The prevailing understanding of economic troubles in the U.S. and Europe, the world’s two largest economies, is mistaken in a number of ways. First: Imagine that you are driving a car down a road packed with snow and ice and you are worried about an accident. At the same time you are ignoring the fact that you are about to run out of gasoline, leaving you stranded and freezing in the middle of nowhere.
Such have been the main reactions to last week’s extreme volatility in financial markets: There has been much more fear of financial crisis than the slow strangulation that poses the greater risk. Investors’ panic attack subsided noticeably after the European Central Bank’s (ECB’s) decision to reverse its prior stance and purchase some 22 billion euros of Italian and Spanish bonds, which was successful. It drove down interest rates on these bonds by more than a full percentage point, to 5 percent, and eliminated — for now at least — the most immediate threat of an acute financial crisis: the one that emanated from the fear that markets would drive up interest rates on these bonds to a dangerous level.
The European authorities also took some action to stem the immediate crisis of the European banks, which is of course related to the sovereign debt problems: France, Belgium, Italy, and Spain banned short-selling of the stocks of financial institutions. According to some press reports, speculators were shorting these stocks partly because the ECB was committed to keeping a floor under the euro, leaving the bank stocks as a “soft target.” The ban on short selling seems also to have helped, at least temporarily.
But there is still a lot of fear that we are close to a repeat of 2008-2009, when the U.S. fell into a deep recession and much of the world economy was dragged down with it. For the U.S., this is not all that likely: The Great Recession was caused by the bursting of an $8 trillion housing bubble, and there is no such bubble now available to burst. The recession before that (2001) was also caused by the bursting of a big asset bubble — in the stock market, which is not currently overvalued. The three recessions before were brought on by the Federal Reserve deliberately raising interest rates in order to slow the economy; but the Fed last week committed itself to keeping interest rates “very low” for two more years.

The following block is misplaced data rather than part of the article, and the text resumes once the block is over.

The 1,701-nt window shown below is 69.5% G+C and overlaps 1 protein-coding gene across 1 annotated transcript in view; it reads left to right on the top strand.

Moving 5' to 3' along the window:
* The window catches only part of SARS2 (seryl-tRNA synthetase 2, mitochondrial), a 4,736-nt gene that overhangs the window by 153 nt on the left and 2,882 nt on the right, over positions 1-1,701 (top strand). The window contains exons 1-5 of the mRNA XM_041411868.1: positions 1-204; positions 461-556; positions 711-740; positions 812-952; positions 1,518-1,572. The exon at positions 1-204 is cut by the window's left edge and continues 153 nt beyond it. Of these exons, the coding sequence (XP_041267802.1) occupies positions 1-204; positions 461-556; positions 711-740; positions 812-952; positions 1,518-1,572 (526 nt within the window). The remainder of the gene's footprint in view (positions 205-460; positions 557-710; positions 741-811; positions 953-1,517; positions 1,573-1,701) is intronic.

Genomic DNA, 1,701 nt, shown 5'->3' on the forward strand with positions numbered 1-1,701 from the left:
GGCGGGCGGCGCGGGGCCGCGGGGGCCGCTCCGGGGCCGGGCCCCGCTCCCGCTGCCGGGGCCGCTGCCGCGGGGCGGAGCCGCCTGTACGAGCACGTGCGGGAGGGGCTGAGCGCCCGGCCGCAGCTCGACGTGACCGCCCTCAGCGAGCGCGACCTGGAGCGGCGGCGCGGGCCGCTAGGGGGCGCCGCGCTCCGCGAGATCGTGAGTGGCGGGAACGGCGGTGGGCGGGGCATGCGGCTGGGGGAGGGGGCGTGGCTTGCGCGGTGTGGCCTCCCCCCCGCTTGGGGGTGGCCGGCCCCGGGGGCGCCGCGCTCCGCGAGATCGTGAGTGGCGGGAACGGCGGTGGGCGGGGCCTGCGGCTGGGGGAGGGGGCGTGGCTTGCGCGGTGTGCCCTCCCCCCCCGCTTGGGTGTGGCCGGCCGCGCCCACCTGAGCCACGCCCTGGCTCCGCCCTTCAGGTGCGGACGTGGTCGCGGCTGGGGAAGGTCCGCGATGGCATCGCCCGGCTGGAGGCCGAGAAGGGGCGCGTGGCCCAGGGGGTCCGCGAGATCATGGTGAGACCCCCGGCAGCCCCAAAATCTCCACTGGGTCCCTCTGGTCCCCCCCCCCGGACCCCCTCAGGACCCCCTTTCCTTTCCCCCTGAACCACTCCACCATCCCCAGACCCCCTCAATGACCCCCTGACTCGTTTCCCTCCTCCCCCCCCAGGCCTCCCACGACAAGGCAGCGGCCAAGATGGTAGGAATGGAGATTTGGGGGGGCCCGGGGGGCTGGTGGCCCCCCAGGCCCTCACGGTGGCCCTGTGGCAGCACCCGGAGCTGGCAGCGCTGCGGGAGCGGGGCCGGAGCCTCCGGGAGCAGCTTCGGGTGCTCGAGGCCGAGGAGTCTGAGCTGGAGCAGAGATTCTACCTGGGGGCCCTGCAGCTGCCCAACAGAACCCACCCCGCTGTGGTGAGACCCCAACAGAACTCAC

Of course, if unemployment remains at 9.1 percent or worsens, it will feel like a recession to most Americans even if we don’t have negative growth. But the probability of an actual recession has been exaggerated, and the chance of a recession like the last one is very remote.
In Europe, where macroeconomic policy has been more right-wing, recession is more likely. Portugal and Greece are already in recession, and others are not far away. In return for the ECB’s buying up Italian bonds, the European authorities extracted a promise from the Berlusconi government to close a 3.9 percent of GDP budget gap by 2013. This could easily push Italy’s $2 trillion economy into recession. The latest GDP numbers for Europe’s second quarter arrived this week, and they look dismal: just 0.2 percent growth in the second quarter in the eurozone, the worst for two years. Germany, Europe’s largest economy, was practically stalled at 0.1 percent, and France, the second largest, came in at zero.
The most dangerous myth, and one repeated daily in much of the major media, is that these troubles on both sides of the Atlantic are a result of a “debt crisis” and can only be resolved through fiscal tightening. The United States is not facing any public debt crisis at all, with interest payments on the debt at just 1.4 percent of GDP. Some eurozone countries do have a “debt crisis” — for example Greece. But this is only because the European authorities have failed to take the necessary steps to resolve it, and have instead made it worse by shrinking the economy. In other words, there is no legitimate economic reason for a sovereign debt burden — even an unsustainable one — to result in years of economic stagnation and high unemployment. If the debt needs to be restructured because it is not payable, as in Greece, then that should be done as quickly as possible and with enough debt cancellation to make the resulting debt burden sustainable — as Argentina did with its successful default in 2001.
The eurozone is of course handicapped by the lack of a unitary fiscal authority, and many were disappointed that this week’s meeting of French President Nicolas Sarkozy and German Chancellor Angela Merkel did not move toward the use of eurobonds. Much worse was their pledge to push for a Europe-wide balanced-budget amendment, starting in their own countries. This is ridiculous and — to the extent that it is not mere posturing — would only be another indicator of how far Europe’s leaders are from reality-based economic policy.
Mark Weisbrot is co-director of the Center for Economic and Policy Research, in Washington, D.C. He is also president of Just Foreign Policy. This article was first published in the Guardian on 17 August 2011 and republished by CEPR under a Creative Commons license.
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